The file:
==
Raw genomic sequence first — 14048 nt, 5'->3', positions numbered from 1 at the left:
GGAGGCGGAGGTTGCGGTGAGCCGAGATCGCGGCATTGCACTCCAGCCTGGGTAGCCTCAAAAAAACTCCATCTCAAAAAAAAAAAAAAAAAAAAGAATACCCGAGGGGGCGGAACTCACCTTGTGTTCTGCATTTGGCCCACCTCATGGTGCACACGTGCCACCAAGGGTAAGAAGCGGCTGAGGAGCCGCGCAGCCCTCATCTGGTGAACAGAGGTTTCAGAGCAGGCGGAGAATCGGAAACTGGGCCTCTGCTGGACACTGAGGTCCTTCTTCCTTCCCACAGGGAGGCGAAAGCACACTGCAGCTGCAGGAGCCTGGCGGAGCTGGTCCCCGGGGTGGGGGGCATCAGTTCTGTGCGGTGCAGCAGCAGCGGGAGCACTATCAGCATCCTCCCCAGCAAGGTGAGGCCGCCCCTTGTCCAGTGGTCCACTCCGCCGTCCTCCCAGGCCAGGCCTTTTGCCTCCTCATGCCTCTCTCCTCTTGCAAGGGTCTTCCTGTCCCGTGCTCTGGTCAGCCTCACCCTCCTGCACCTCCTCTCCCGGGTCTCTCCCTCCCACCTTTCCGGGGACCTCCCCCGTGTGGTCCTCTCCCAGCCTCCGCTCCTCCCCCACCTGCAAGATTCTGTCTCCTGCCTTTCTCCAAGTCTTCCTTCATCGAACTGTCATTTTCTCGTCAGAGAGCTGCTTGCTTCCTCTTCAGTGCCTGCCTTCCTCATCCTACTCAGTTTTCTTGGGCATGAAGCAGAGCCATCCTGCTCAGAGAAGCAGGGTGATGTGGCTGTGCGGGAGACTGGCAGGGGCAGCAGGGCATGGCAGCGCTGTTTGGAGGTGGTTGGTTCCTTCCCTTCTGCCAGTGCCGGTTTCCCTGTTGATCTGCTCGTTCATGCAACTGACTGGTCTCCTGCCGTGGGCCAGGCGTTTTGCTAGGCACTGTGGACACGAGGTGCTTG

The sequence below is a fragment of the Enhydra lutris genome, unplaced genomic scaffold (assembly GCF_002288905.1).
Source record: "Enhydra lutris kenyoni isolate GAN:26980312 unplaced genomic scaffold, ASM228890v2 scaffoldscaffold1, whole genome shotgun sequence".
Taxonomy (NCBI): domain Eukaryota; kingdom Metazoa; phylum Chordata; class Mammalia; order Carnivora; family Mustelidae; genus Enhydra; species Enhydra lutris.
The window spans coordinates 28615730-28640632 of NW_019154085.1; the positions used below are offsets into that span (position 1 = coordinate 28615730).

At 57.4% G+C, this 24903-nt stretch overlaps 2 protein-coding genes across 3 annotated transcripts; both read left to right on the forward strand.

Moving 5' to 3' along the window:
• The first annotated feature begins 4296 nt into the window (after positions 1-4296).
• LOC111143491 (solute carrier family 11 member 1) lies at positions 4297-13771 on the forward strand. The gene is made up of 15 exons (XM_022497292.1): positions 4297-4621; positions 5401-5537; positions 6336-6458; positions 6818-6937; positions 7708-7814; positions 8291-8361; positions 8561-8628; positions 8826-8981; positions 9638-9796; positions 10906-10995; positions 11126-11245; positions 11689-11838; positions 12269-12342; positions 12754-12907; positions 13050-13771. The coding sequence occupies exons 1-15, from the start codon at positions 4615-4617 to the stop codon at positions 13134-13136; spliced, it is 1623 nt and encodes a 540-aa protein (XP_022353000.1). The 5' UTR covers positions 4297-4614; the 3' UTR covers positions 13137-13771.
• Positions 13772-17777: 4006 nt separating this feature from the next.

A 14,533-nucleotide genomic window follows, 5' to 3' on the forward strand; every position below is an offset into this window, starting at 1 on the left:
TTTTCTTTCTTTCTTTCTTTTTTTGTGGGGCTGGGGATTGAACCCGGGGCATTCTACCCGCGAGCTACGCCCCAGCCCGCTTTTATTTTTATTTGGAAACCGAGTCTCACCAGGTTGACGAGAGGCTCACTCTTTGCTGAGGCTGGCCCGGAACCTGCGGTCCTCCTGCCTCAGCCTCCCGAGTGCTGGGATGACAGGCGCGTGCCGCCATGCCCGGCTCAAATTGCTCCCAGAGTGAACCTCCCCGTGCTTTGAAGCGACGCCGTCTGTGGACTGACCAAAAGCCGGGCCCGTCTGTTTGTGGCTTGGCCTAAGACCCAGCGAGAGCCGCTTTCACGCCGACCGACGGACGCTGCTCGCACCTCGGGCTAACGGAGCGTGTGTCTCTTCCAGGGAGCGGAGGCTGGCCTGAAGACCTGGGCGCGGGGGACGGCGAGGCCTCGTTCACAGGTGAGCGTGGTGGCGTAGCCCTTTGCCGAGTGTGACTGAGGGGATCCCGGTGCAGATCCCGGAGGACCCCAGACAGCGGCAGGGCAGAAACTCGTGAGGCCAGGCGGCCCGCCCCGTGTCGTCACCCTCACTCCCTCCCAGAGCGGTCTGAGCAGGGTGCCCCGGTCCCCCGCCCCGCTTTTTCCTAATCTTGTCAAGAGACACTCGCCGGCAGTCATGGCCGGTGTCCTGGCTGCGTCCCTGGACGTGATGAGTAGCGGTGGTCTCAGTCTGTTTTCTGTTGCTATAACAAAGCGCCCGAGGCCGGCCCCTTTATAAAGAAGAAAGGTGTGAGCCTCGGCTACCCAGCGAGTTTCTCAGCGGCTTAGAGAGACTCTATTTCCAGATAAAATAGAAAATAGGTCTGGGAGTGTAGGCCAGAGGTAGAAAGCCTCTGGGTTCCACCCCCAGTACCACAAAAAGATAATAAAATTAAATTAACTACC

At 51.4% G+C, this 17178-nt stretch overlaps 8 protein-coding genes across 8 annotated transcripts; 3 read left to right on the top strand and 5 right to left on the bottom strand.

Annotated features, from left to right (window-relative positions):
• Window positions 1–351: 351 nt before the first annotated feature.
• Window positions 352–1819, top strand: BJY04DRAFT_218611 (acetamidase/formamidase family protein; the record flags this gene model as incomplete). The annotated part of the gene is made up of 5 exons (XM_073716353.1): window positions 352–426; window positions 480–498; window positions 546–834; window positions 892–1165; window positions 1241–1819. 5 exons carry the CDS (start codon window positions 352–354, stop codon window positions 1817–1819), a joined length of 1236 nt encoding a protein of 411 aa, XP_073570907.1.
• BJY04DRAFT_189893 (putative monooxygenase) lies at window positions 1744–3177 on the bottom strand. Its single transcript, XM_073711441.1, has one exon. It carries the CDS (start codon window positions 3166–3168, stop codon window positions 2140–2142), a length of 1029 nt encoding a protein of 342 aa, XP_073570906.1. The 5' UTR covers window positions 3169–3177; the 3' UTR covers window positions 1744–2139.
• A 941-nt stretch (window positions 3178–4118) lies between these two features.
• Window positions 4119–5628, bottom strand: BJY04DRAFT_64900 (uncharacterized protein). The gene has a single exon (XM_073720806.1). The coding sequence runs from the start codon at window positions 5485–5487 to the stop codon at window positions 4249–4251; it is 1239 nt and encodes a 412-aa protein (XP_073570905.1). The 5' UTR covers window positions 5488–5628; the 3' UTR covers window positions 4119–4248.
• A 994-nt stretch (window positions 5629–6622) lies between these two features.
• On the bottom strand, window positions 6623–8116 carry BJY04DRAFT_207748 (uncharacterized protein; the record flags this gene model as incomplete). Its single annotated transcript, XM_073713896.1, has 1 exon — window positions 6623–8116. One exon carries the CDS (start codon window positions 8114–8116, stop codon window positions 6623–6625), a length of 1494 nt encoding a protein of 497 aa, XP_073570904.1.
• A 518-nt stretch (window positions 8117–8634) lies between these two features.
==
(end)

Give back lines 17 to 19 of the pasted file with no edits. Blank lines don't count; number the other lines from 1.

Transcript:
• Window positions 352–1819, top strand: BJY04DRAFT_218611 (acetamidase/formamidase family protein; the record flags this gene model as incomplete). The annotated part of the gene is made up of 5 exons (XM_073716353.1): window positions 352–426; window positions 480–498; window positions 546–834; window positions 892–1165; window positions 1241–1819. 5 exons carry the CDS (start codon window positions 352–354, stop codon window positions 1817–1819), a joined length of 1236 nt encoding a protein of 411 aa, XP_073570907.1.
• BJY04DRAFT_189893 (putative monooxygenase) lies at window positions 1744–3177 on the bottom strand. Its single transcript, XM_073711441.1, has one exon. It carries the CDS (start codon window positions 3166–3168, stop codon window positions 2140–2142), a length of 1029 nt encoding a protein of 342 aa, XP_073570906.1. The 5' UTR covers window positions 3169–3177; the 3' UTR covers window positions 1744–2139.
• A 941-nt stretch (window positions 3178–4118) lies between these two features.